Goldfish brain. That’s what my friend Anna calls it. Cute but vacant: you can tell a goldfish anything – and expect it to be gone within the second. While it’s great that your goldfish will never tell anyone that you clean your earwax with your car key, it’s not awesome when it comes to anything approximating normal life. See, I have goldfish brain right now. And let me tell you it’s not at all cute in a human adult.
Let’s be honest: I’ve always been a little more scattered than most. I forget so many things that it’s become a punchline among my friends. One doctor a few years ago told me I had mild ADHD but that since I’d learned over the years to compensate well for it he considered me a success story. You know what’s fun? Going into the doctor and getting both diagnosed and cured in the same appointment! Unfortunately these days, thanks to my anti-depressant medication screw up (and possibly my birth control method, the Mirena IUD) I’m way more than a little scattered and I’m not compensating well at all. And also my hair is falling out.
Tonight a friend told me that she’d noticed a difference in me lately – that she could see it as I walked into a room. A shadow over my eyes. A tightening of my jaw. An uncertainty. This made me sad. Not because it isn’t true but because I’d thought I was, well, compensating. I’ve been trying so hard to just be normal. (Whatever normal means to me these days.) But you know what happens the harder you try to be normal? The weirder you get. And trying to be normal is exhausting. I feel like it takes me so much effort just to function at what used to be my baseline. I was supposed to go out with my girlfriends Saturday night for some much needed r&r but instead I cried for an hour and then fell asleep. By the time I woke up they were all ensconced in The Hunger Games and I had to spend an hour prying my contacts off my eyes.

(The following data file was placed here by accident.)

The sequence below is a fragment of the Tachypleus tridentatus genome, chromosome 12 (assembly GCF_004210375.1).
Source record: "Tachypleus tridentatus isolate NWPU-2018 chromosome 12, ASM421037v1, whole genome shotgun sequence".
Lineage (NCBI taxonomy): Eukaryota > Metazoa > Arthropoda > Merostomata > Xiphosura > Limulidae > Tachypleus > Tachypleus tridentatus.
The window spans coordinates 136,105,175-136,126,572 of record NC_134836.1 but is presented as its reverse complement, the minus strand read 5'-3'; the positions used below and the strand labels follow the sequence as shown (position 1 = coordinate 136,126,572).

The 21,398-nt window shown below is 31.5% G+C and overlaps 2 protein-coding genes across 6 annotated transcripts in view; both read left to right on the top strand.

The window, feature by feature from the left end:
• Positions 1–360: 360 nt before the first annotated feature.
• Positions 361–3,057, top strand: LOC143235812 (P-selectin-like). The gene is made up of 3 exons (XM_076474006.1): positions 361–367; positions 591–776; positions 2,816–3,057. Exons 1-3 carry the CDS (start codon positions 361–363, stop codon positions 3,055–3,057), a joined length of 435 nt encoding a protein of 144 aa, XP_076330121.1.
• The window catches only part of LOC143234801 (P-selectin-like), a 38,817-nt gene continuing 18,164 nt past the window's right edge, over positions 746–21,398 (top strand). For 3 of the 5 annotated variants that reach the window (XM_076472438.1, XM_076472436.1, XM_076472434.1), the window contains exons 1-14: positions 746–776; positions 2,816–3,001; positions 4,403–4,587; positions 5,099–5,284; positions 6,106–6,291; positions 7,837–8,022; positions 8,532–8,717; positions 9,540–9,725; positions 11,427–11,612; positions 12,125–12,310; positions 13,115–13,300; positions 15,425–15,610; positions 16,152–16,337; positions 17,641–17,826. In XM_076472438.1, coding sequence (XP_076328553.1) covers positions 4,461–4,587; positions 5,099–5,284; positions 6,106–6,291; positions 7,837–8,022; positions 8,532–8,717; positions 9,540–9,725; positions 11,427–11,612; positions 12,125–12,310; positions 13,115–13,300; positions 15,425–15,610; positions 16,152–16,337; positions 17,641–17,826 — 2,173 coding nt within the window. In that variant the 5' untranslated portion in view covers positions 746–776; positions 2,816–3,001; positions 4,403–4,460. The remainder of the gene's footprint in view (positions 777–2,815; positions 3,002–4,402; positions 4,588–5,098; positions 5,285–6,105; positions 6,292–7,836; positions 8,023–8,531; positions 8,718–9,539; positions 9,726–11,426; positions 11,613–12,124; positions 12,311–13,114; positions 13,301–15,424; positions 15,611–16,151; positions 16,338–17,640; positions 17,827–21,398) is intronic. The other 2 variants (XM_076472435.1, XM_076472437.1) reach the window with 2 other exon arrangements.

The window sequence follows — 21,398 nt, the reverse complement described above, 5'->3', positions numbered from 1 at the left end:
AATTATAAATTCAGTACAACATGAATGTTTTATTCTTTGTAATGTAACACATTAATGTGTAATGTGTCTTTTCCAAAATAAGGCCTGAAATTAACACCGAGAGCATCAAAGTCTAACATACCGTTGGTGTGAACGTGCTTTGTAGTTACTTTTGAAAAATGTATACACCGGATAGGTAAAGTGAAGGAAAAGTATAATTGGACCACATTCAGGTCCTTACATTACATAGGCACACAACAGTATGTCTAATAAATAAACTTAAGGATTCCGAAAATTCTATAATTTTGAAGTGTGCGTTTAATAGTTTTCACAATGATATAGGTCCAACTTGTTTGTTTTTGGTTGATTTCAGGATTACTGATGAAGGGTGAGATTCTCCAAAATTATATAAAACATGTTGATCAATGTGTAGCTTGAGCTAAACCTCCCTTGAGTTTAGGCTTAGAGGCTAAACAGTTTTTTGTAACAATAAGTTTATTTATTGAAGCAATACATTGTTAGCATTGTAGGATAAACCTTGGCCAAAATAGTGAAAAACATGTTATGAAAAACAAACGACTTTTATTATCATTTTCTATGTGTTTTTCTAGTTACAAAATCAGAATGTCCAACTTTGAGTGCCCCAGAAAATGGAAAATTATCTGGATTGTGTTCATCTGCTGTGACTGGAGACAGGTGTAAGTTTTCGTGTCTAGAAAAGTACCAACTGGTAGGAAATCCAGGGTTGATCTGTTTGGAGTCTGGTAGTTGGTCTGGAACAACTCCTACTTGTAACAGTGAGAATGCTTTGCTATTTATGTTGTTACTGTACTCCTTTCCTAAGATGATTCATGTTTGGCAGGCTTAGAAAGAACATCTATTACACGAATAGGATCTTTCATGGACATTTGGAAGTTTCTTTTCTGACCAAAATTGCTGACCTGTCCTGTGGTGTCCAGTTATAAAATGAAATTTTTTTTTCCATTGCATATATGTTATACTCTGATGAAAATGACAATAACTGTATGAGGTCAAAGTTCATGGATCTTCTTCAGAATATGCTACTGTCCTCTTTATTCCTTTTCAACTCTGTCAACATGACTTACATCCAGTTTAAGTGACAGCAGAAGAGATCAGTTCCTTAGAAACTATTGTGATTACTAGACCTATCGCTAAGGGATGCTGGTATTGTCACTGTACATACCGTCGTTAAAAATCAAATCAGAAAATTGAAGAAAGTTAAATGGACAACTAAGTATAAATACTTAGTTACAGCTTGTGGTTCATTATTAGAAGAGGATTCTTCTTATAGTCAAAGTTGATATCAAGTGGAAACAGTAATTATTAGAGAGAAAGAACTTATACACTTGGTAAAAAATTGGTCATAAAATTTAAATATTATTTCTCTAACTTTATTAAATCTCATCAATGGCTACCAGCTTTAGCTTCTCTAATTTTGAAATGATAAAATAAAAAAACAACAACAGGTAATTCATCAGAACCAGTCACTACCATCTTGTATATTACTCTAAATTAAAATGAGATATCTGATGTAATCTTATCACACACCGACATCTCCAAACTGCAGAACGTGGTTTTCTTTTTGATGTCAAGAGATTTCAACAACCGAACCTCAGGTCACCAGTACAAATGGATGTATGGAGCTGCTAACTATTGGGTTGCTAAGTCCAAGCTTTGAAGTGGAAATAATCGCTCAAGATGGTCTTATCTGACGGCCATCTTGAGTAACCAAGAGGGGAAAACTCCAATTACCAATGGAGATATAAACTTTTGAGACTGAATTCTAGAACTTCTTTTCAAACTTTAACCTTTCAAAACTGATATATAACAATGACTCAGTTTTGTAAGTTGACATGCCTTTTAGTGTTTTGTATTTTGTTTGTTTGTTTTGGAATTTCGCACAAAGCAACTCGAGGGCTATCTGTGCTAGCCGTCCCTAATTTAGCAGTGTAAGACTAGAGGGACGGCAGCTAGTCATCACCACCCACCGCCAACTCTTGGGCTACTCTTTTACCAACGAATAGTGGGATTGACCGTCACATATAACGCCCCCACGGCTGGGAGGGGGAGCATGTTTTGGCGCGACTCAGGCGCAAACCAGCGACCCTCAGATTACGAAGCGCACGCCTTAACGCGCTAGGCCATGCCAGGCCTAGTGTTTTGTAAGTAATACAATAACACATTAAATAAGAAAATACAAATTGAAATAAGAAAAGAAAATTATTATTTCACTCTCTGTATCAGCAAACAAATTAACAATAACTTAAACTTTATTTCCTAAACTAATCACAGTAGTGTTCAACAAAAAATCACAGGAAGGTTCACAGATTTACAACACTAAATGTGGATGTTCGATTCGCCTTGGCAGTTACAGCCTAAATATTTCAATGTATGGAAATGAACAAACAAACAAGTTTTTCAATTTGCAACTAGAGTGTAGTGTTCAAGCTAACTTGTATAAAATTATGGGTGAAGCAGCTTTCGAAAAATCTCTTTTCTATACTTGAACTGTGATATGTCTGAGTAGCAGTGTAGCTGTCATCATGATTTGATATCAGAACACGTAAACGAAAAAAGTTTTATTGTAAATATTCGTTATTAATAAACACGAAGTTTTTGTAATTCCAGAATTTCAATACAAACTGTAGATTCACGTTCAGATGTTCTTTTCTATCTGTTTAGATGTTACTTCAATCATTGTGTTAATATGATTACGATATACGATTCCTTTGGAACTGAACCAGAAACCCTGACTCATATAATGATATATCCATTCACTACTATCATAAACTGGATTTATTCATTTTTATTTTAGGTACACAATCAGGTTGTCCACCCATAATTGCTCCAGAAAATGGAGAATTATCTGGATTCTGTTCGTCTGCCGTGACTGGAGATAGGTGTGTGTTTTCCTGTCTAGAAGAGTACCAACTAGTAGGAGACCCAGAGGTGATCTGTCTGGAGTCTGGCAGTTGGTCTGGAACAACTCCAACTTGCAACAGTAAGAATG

This is not me. But it’s the me I am now. And I hate this me. I can feel my mind swirling and slipping and I hate it. But my insurance company, after much faxing and hold music, decreed that I can no longer have my medicine unless I want to pay $700 for it. Which I can’t. I cried about this all weekend. It makes me feel trapped. But then I started researching my non-medication options. There are ways, apparently, to cure a disorganized mind.
1. Meditate. Who saw that one coming? One site called it “bootcamp for brains” and pointed out that learning to focus is, well, a learned skill. Sometimes the easiest cures are the ones we resist the most (pride? unbelief? boredom?).
2. Brain games. A couple of months ago, I signed up on Lumosity.com – a site run by Harvard researchers designed to enhance your cognitive nimbleness in 5 different areas. While I originally signed up to see if I could fix my horrendous spatial sense (the only thing I’m better at than forgetting is forgetting where I’m going – getting lost is practically my profession) but what it’s turned into is a measure of how I’m thinking. I’ve played faithfully every day for two months and my chart shows a marked decline starting a month ago when my meds got switched. It’s interesting to see it so quantified. I am, literally, getting dumber by the minute. But the games are very entertaining and they’ve definitely helped me try new ways of thinking. I tend to stick to word puzzles in real life but Lumosity forces me to work on what I’m weakest at: numbers, math, spatial orientation, memory.
3. Get organized. While this is a great life skill for everyone it’s particularly crucial for people like me. The advice is to have a calendar. Set up timers and reminders on your computer. Use an alarm clock – all day. Color code things. Write things on your hands. Write things on post-its. Write everything down. At first I rebelled a little at this. It makes me feel incompetent. And yet I will look at my calendar first thing in the morning and see I’m babysitting a friend’s kid at noon and 9 times out of 10 I’ll have forgotten it an hour later. Pride in pocket, stat.
4. Keep a set schedule. Schedules are my lifeline and heaven help me when something interferes with it. But the part of this that was new to me was to write down my priorities and schedule my tasks based on that, rather than just on time.
5. Get enough sleep.
Perhaps this debacle is a blessing in disguise by forcing me to finally learn some better techniques to deal with myself. Or maybe I have a brain tumor. (Catastrophizing is a seriously underappreciated talent.)
Anyone else have a goldfish brain? What are your tricks to being more organized? Any tips for me?
P.S. I’m sorry about the pity party. I’m even annoying myself right now. I promise I’m not just trying to whine – I really am trying to fix this!